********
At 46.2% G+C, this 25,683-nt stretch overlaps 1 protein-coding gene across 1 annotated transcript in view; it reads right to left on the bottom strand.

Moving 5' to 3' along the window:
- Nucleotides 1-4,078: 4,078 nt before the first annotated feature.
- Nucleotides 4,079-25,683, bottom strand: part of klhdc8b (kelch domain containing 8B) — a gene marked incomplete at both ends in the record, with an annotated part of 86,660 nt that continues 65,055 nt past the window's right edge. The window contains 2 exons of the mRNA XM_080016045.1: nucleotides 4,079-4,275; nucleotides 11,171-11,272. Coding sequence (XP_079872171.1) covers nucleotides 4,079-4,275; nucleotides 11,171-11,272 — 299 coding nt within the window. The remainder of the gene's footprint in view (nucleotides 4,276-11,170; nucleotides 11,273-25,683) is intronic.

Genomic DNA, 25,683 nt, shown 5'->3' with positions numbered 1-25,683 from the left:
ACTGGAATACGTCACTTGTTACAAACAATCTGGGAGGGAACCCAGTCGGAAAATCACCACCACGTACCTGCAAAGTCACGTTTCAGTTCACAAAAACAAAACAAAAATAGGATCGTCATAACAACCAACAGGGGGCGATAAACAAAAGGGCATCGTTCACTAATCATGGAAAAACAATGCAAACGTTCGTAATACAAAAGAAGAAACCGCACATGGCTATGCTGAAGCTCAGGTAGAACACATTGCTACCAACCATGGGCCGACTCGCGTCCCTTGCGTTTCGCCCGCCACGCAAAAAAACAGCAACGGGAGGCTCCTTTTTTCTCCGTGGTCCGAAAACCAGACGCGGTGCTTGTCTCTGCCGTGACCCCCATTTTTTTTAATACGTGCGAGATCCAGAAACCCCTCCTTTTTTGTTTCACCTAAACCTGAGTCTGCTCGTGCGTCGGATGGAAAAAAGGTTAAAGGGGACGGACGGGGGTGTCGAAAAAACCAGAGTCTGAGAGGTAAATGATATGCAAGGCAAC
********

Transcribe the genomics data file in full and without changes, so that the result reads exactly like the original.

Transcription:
At 46.2% G+C, this 25,683-nt stretch overlaps 1 protein-coding gene across 1 annotated transcript in view; it reads right to left on the bottom strand.

Moving 5' to 3' along the window:
- Nucleotides 1-4,078: 4,078 nt before the first annotated feature.
- Nucleotides 4,079-25,683, bottom strand: part of klhdc8b (kelch domain containing 8B) — a gene marked incomplete at both ends in the record, with an annotated part of 86,660 nt that continues 65,055 nt past the window's right edge. The window contains 2 exons of the mRNA XM_080016045.1: nucleotides 4,079-4,275; nucleotides 11,171-11,272. Coding sequence (XP_079872171.1) covers nucleotides 4,079-4,275; nucleotides 11,171-11,272 — 299 coding nt within the window. The remainder of the gene's footprint in view (nucleotides 4,276-11,170; nucleotides 11,273-25,683) is intronic.

Genomic DNA, 25,683 nt, shown 5'->3' with positions numbered 1-25,683 from the left:
ACTGGAATACGTCACTTGTTACAAACAATCTGGGAGGGAACCCAGTCGGAAAATCACCACCACGTACCTGCAAAGTCACGTTTCAGTTCACAAAAACAAAACAAAAATAGGATCGTCATAACAACCAACAGGGGGCGATAAACAAAAGGGCATCGTTCACTAATCATGGAAAAACAATGCAAACGTTCGTAATACAAAAGAAGAAACCGCACATGGCTATGCTGAAGCTCAGGTAGAACACATTGCTACCAACCATGGGCCGACTCGCGTCCCTTGCGTTTCGCCCGCCACGCAAAAAAACAGCAACGGGAGGCTCCTTTTTTCTCCGTGGTCCGAAAACCAGACGCGGTGCTTGTCTCTGCCGTGACCCCCATTTTTTTTAATACGTGCGAGATCCAGAAACCCCTCCTTTTTTGTTTCACCTAAACCTGAGTCTGCTCGTGCGTCGGATGGAAAAAAGGTTAAAGGGGACGGACGGGGGTGTCGAAAAAACCAGAGTCTGAGAGGTAAATGATATGCAAGGCAAC